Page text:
From the above diagram, the Cost Approach considers the costs to rebuild or replace an asset. It is used in valuing real estate like commercial properties, new construction, properties for particular purposes. The Market Approach is a kind of relative valuation often used in the industry and comprises making comparisons with public companies and looking at previous transactions. The most comprehensive of the three methods is discounted cash flow (DCF), a valuation based on the underlying cash flow. In the DCF, an analyst forecasts the business’ unleveraged free cash flow into the future and discounts it back to today at the firm’s Weighted Average Cost of Capital (WACC).
Post-Money Valuation Calculator
Like the pre-money valuation, many online platforms have post-money valuation calculators like Equidam or online calculators like Omni Calculator. Platforms like these enable users to input data and track valuations between rounds. Equidam has a dashboard feature that enables users to record transactions and financials. The dashboard gives reports such as the status of the valuation. This will allow tracking and transparency in the funding rounds and decision making.
Understanding Valuation Gaps
A company’s value is often hotly contested. Overly optimistic founders can have exaggerated business expectations, resulting in biased and inflated valuations. As a result, Venture Capital (VC) firms will typically ask for preferred shares to mitigate and bridge this valuation gap.
The Corporate Finance Institute notes that by getting preferred shares (in place of common shares), VC firms obtain many advantages:
- If the company is sold, they are paid first.
- They are given preferential rates of return.
- They have the option to participate first in subsequent rounds of funding.
- They can stipulate against dilution of their shares.
As preferred shares are worth more than the common shares, VC’s can purchase them at the common share price, resulting in a clear advantage. In turn, this makes their returns on investment more attractive.
The Hype Over Post-Money Valuation
Sky-high valuations are always a favorite topic when it comes to startups. Mention venture capital funding, and almost always, the news is followed by post-money valuation questions (PMV). The higher the PMV, the more the startup is deemed attractive. It is common knowledge that among startups, one of the goals to achieve is to reach the “unicorn” status – meaning a post-money valuation of more than $1 billion. There is always a running list maintained by major publications of startups that have become unicorns after a funding round. If the startups participated in an incubation or acceleration program, you are sure to see their unicorn status highlighted under the incubator or accelerator’s success statistics.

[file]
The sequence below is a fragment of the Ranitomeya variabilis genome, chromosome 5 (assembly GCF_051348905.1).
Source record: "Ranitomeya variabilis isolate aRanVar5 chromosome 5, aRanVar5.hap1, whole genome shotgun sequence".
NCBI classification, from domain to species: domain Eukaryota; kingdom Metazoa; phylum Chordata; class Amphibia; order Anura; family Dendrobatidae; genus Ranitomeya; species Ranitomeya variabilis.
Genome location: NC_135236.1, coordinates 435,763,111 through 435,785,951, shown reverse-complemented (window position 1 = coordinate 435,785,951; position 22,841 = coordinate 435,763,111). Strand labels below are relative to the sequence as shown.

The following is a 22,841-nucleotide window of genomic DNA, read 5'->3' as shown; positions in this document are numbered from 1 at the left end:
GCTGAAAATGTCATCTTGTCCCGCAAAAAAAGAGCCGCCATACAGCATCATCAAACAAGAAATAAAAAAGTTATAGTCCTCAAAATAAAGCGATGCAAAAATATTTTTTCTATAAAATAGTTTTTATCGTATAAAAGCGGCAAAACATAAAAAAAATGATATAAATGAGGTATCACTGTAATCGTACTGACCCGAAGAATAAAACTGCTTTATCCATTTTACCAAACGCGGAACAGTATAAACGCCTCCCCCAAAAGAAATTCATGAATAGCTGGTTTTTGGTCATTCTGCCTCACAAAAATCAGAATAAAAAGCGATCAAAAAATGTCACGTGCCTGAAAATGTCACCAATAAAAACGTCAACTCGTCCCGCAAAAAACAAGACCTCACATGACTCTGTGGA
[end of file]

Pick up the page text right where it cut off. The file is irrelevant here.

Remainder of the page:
But is post-money valuation all it is hyped to be?
If we examine the calculation of PMV, the share price paid in the most recent fundraising round is multiplied by the fully diluted number of outstanding shares. This concept is simplistic. It assumes that all shares of a firm are the same, which may be the case in most publicly traded firms but not in VC-backed firms. VC-backed firms usually have a range of different share classes like common and preferred shares, subject to different contractual rights. These share classes may differ in general share type. If you apply the share price of the most recent financing round to all outstanding shares, both specific structures and contractual rights are not considered, resulting in a substantial deviation of post-money valuation from the company’s fair value.
This deviation is the subject of research from Stanford, showing that the post-money valuation of US unicorns is on average 51% higher than their true worth. The author of this study, Professor Strebulaev, stated that some unicorns make generous promises to their preferred shareholders, making their common shares nearly worthless. With this potential deviation from the firm’s actual worth, all stakeholders of the VC ecosystem must have a thorough understanding of post-money valuations and their limitations.
How do founders and investors overcome this hype over PMV? By using more advanced analysis, taking into consideration, the different asset classes, firms can analyze the share structure of their firm. By doing this, firms can model the conversion points of the various share classes and derive their payoff structure. VC’s, founders and other shareholders can also do a scenario analysis to help in decision-making during periods of uncertainty which is a common occurrence, especially in the rapid development environment of startups.
Final Thoughts On Valuation
As can be seen, valuation is not a simple matter. Although it can be done in-house using tools such as a post-money valuation calculator, and especially if someone in the team has a solid financial background, caution still needs to be exercised. Founders can enlist the help of financial consultants specializing in valuations. If not to calculate the valuations for them but at least check their calculations. In recent years, there have been calls for VC’s and investors, in general, to be transparent in their funding transactions. A lot of VCs publish their terms of investments and contracts. Several also open about reaching a consensus on company valuation, especially if the startup is dealing with cutting-edge technologies or when the addressable market size is huge.